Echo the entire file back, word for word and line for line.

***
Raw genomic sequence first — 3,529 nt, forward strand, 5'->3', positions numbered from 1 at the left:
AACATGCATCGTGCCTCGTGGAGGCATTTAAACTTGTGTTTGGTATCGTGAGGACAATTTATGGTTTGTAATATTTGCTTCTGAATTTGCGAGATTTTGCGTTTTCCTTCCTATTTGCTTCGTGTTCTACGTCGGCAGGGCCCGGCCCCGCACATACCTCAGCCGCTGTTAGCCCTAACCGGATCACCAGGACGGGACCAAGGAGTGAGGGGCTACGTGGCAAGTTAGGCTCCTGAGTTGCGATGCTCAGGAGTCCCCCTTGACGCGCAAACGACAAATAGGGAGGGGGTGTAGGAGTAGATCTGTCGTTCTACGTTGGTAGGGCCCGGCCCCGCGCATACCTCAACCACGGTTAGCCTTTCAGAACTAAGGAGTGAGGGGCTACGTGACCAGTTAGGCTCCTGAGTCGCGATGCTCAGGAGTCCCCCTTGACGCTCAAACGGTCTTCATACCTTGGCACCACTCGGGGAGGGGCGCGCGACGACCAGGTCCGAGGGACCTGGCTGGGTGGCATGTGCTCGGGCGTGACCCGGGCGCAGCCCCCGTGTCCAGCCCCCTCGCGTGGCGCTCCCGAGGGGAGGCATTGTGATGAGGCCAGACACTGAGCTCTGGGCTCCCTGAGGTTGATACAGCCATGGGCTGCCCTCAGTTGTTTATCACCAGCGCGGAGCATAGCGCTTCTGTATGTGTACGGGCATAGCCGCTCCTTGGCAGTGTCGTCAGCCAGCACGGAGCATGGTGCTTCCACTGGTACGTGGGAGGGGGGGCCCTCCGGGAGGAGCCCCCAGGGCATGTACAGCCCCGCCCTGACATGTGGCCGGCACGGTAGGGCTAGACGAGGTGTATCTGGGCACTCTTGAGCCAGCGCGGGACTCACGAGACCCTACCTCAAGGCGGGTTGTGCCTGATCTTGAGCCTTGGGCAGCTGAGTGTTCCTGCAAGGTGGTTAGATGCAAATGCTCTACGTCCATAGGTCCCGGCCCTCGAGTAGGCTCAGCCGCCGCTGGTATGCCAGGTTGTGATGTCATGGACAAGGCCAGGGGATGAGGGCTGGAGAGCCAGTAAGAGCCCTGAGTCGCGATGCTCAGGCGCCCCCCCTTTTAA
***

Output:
Raw genomic sequence first — 3,529 nt, forward strand, 5'->3', positions numbered from 1 at the left:
AACATGCATCGTGCCTCGTGGAGGCATTTAAACTTGTGTTTGGTATCGTGAGGACAATTTATGGTTTGTAATATTTGCTTCTGAATTTGCGAGATTTTGCGTTTTCCTTCCTATTTGCTTCGTGTTCTACGTCGGCAGGGCCCGGCCCCGCACATACCTCAGCCGCTGTTAGCCCTAACCGGATCACCAGGACGGGACCAAGGAGTGAGGGGCTACGTGGCAAGTTAGGCTCCTGAGTTGCGATGCTCAGGAGTCCCCCTTGACGCGCAAACGACAAATAGGGAGGGGGTGTAGGAGTAGATCTGTCGTTCTACGTTGGTAGGGCCCGGCCCCGCGCATACCTCAACCACGGTTAGCCTTTCAGAACTAAGGAGTGAGGGGCTACGTGACCAGTTAGGCTCCTGAGTCGCGATGCTCAGGAGTCCCCCTTGACGCTCAAACGGTCTTCATACCTTGGCACCACTCGGGGAGGGGCGCGCGACGACCAGGTCCGAGGGACCTGGCTGGGTGGCATGTGCTCGGGCGTGACCCGGGCGCAGCCCCCGTGTCCAGCCCCCTCGCGTGGCGCTCCCGAGGGGAGGCATTGTGATGAGGCCAGACACTGAGCTCTGGGCTCCCTGAGGTTGATACAGCCATGGGCTGCCCTCAGTTGTTTATCACCAGCGCGGAGCATAGCGCTTCTGTATGTGTACGGGCATAGCCGCTCCTTGGCAGTGTCGTCAGCCAGCACGGAGCATGGTGCTTCCACTGGTACGTGGGAGGGGGGGCCCTCCGGGAGGAGCCCCCAGGGCATGTACAGCCCCGCCCTGACATGTGGCCGGCACGGTAGGGCTAGACGAGGTGTATCTGGGCACTCTTGAGCCAGCGCGGGACTCACGAGACCCTACCTCAAGGCGGGTTGTGCCTGATCTTGAGCCTTGGGCAGCTGAGTGTTCCTGCAAGGTGGTTAGATGCAAATGCTCTACGTCCATAGGTCCCGGCCCTCGAGTAGGCTCAGCCGCCGCTGGTATGCCAGGTTGTGATGTCATGGACAAGGCCAGGGGATGAGGGCTGGAGAGCCAGTAAGAGCCCTGAGTCGCGATGCTCAGGCGCCCCCCCTTTTAA